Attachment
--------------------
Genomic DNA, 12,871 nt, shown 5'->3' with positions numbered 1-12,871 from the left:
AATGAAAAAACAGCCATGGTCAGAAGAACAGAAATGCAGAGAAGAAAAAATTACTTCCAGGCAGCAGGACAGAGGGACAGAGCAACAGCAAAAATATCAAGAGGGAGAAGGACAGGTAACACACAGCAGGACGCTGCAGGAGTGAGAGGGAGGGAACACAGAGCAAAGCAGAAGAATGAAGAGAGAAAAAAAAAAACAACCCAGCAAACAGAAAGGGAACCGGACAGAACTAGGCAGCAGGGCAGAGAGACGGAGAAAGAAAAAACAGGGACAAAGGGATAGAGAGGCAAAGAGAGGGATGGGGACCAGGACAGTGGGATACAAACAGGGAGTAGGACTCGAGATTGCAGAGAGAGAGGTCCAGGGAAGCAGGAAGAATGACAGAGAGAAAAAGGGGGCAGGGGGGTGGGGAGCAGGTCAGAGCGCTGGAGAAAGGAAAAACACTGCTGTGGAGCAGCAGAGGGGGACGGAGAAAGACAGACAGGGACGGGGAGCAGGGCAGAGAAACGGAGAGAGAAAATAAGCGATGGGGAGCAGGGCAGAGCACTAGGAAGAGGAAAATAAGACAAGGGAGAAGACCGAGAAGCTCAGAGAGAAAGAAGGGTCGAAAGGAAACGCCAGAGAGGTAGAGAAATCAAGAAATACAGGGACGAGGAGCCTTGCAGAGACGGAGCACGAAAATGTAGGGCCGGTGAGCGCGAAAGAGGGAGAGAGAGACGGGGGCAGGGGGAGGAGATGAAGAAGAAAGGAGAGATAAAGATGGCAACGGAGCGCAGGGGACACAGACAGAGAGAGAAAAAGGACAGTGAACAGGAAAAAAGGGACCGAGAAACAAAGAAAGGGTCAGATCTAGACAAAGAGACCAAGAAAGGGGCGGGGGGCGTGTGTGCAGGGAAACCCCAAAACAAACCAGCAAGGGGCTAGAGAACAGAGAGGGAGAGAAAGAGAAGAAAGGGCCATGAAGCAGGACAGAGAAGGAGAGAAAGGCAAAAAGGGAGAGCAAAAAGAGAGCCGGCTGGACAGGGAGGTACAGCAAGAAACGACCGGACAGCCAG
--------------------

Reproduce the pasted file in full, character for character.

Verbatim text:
Genomic DNA, 12,871 nt, shown 5'->3' with positions numbered 1-12,871 from the left:
AATGAAAAAACAGCCATGGTCAGAAGAACAGAAATGCAGAGAAGAAAAAATTACTTCCAGGCAGCAGGACAGAGGGACAGAGCAACAGCAAAAATATCAAGAGGGAGAAGGACAGGTAACACACAGCAGGACGCTGCAGGAGTGAGAGGGAGGGAACACAGAGCAAAGCAGAAGAATGAAGAGAGAAAAAAAAAAACAACCCAGCAAACAGAAAGGGAACCGGACAGAACTAGGCAGCAGGGCAGAGAGACGGAGAAAGAAAAAACAGGGACAAAGGGATAGAGAGGCAAAGAGAGGGATGGGGACCAGGACAGTGGGATACAAACAGGGAGTAGGACTCGAGATTGCAGAGAGAGAGGTCCAGGGAAGCAGGAAGAATGACAGAGAGAAAAAGGGGGCAGGGGGGTGGGGAGCAGGTCAGAGCGCTGGAGAAAGGAAAAACACTGCTGTGGAGCAGCAGAGGGGGACGGAGAAAGACAGACAGGGACGGGGAGCAGGGCAGAGAAACGGAGAGAGAAAATAAGCGATGGGGAGCAGGGCAGAGCACTAGGAAGAGGAAAATAAGACAAGGGAGAAGACCGAGAAGCTCAGAGAGAAAGAAGGGTCGAAAGGAAACGCCAGAGAGGTAGAGAAATCAAGAAATACAGGGACGAGGAGCCTTGCAGAGACGGAGCACGAAAATGTAGGGCCGGTGAGCGCGAAAGAGGGAGAGAGAGACGGGGGCAGGGGGAGGAGATGAAGAAGAAAGGAGAGATAAAGATGGCAACGGAGCGCAGGGGACACAGACAGAGAGAGAAAAAGGACAGTGAACAGGAAAAAAGGGACCGAGAAACAAAGAAAGGGTCAGATCTAGACAAAGAGACCAAGAAAGGGGCGGGGGGCGTGTGTGCAGGGAAACCCCAAAACAAACCAGCAAGGGGCTAGAGAACAGAGAGGGAGAGAAAGAGAAGAAAGGGCCATGAAGCAGGACAGAGAAGGAGAGAAAGGCAAAAAGGGAGAGCAAAAAGAGAGCCGGCTGGACAGGGAGGTACAGCAAGAAACGACCGGACAGCCAG